خانه / Australia / Calls to change family reunion policy as refugees wait for years to see loved ones

Calls to change family reunion policy as refugees wait for years to see loved ones

Like thousands of Hazaras in central Afghanistan, Hafizullah Hazara fled for his life when his village was attacked by the Taliban.

Mr Hazara escaped to Quetta, Pakistan where he worked as a shopkeeper and raised his family, but they were no safer there.

One day he found his two Hazara neighbours had been killed.

“When they started targeted killings in Pakistan, especially the Hazaras, then I decided we had to move somewhere else,” Mr Hazara told SBS World News.

But it also meant making the heart-breaking decision to leave his family.

The journey by boat to Australia was too expensive and dangerous for his wife and three young children.

After spending more than two years on Christmas Island and Curtin detention centres, Hafizullah was granted Australian permanent residency in 2011

Hafizullah with his wife, daughter and two sons in Pakistan.
Hafizullah with his wife, daughter and two sons in Pakistan.

The 44-year-old now works as a truck driver in Sydney’s west.

He applied to be reunited with his family in 2013, but is still waiting for approval from the Immigration Department.

It’s been seven years since he last saw his family.

“It is really hard. You can’t sleep. You can’t feel good. Sometimes my young kids say to just leave Australia and come back here and stay with us,” he said from his home in Blacktown.

His daughter, now 16, and two sons, aged 13 and 10, attend school in Pakistan, but they live in fear as Hazaras are still a persecuted minority in the area.

“Sometimes I feel like I’ve lost everything, sometimes I hope little bit that I can get them here.”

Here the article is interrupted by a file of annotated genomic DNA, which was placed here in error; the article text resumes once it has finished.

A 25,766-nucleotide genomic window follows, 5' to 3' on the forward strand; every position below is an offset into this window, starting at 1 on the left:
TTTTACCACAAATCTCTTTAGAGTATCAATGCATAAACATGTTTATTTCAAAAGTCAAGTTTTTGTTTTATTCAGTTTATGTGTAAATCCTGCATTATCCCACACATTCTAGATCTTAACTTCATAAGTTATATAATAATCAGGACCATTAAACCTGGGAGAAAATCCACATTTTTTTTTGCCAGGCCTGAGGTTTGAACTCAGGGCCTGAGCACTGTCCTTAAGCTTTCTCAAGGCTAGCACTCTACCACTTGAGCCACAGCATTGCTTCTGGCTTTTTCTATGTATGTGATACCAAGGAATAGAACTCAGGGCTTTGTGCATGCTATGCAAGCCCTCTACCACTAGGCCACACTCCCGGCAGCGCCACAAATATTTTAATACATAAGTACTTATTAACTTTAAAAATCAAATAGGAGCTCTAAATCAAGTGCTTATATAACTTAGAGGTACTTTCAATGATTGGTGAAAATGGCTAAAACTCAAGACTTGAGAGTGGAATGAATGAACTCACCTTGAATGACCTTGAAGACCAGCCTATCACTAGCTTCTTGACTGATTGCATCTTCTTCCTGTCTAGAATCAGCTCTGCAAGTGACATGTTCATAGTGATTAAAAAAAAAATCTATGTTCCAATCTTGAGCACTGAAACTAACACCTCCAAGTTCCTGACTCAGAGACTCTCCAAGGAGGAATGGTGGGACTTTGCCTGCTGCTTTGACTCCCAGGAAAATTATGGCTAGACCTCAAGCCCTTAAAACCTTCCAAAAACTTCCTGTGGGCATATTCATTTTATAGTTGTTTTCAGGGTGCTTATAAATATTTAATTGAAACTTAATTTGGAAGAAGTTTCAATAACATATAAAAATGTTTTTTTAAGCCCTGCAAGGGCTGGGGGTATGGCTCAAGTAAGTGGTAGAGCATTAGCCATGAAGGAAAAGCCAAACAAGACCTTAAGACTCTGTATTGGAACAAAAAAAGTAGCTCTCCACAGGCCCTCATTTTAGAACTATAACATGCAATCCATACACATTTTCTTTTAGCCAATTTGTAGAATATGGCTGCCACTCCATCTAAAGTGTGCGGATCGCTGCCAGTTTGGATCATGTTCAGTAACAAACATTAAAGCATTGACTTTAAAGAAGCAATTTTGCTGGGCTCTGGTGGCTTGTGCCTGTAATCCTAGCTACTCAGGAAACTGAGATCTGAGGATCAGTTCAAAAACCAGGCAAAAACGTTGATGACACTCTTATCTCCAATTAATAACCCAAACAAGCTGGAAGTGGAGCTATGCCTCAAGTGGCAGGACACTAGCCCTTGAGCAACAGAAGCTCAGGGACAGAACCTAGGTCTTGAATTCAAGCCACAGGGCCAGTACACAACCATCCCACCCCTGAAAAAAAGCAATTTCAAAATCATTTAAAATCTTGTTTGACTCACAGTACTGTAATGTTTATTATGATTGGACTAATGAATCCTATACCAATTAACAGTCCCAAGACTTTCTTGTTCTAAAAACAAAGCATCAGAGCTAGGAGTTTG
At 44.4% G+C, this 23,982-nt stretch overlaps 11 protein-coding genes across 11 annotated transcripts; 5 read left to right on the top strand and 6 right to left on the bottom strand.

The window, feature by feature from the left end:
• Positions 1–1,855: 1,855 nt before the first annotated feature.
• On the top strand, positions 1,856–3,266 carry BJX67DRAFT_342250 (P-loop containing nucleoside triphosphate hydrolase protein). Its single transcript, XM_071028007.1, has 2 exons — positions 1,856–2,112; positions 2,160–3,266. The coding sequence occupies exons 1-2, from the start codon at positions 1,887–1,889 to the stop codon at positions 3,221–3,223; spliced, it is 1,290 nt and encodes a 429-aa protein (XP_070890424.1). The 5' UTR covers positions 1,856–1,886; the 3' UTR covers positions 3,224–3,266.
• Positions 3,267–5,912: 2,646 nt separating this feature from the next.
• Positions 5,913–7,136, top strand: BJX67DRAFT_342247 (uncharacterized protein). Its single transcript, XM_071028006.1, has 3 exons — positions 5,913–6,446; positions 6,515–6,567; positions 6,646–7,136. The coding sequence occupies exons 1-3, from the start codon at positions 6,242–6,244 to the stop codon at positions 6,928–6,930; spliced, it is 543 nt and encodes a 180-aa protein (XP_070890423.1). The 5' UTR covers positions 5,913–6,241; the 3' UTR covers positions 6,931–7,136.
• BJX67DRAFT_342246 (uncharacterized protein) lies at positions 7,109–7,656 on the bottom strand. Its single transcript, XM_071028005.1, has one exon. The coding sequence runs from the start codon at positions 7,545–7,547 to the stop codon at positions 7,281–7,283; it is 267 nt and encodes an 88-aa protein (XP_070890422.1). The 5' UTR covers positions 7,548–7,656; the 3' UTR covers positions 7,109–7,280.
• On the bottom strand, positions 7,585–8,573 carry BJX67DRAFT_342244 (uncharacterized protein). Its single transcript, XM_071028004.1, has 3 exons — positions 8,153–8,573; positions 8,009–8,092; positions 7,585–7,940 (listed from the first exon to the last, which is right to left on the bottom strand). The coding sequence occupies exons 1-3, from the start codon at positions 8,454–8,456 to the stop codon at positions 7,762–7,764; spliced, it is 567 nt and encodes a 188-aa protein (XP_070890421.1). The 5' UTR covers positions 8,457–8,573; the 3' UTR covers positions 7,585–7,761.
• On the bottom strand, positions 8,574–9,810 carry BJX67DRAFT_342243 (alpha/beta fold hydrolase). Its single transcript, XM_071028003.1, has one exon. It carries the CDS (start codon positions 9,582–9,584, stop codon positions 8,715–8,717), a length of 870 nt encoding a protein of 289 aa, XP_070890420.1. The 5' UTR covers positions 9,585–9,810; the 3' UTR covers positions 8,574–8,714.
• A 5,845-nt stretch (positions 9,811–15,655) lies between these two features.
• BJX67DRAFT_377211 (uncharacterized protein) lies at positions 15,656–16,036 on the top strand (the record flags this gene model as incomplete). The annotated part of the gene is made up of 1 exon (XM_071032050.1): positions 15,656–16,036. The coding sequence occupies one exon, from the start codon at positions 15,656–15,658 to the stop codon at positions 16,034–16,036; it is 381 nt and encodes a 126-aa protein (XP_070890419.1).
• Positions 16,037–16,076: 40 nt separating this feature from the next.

A further 5,000 family reunion places needed

A new ReachTEL poll, commissioned by the Refugee Council of Australia and Jesuit Social Services, found that most Australians support refugee family reunions.

When asked whether refugee families separated across the world should be reunited, 75 per cent of respondents answered “yes” or “yes – but only after appropriate background checks.”

Refugee Council spokesman Tim O’Connor is demanding a change in government policy.

“The current process is very complicated and very drawn-out. There are thousands of people in Australia who have come here as refugees who are recognised – and on their way to Australian citizenship – who are desperate to reunite with their families. They’re separated because of the current Australian government policy,” said Mr O’Connor.

There are 13,750 visas available under the Special Humanitarian Program, which includes 5,000 for family reunions.

The Department of Immigration plans to increase that to 16,250 in 2017-18, however it’s unclear how many of these visas will be allocated for family reunion.

The Refugee Council’s Tim O’Connor believes a further 5,000 family reunion visas are required.

“There’s a waiting list of one successful applicant for every seven other applicants. So people are waiting many, many years to be reunited and it’s causing great pain and making it extremely difficult for them to integrate into the Australian community.”

Hafizullah lives with fellow Hazara, Ghulam, (R) in Blacktown, in Sydney's west
Hafizullah lives with fellow Hazara, Ghulam, (R) in Blacktown, in Sydney’s west

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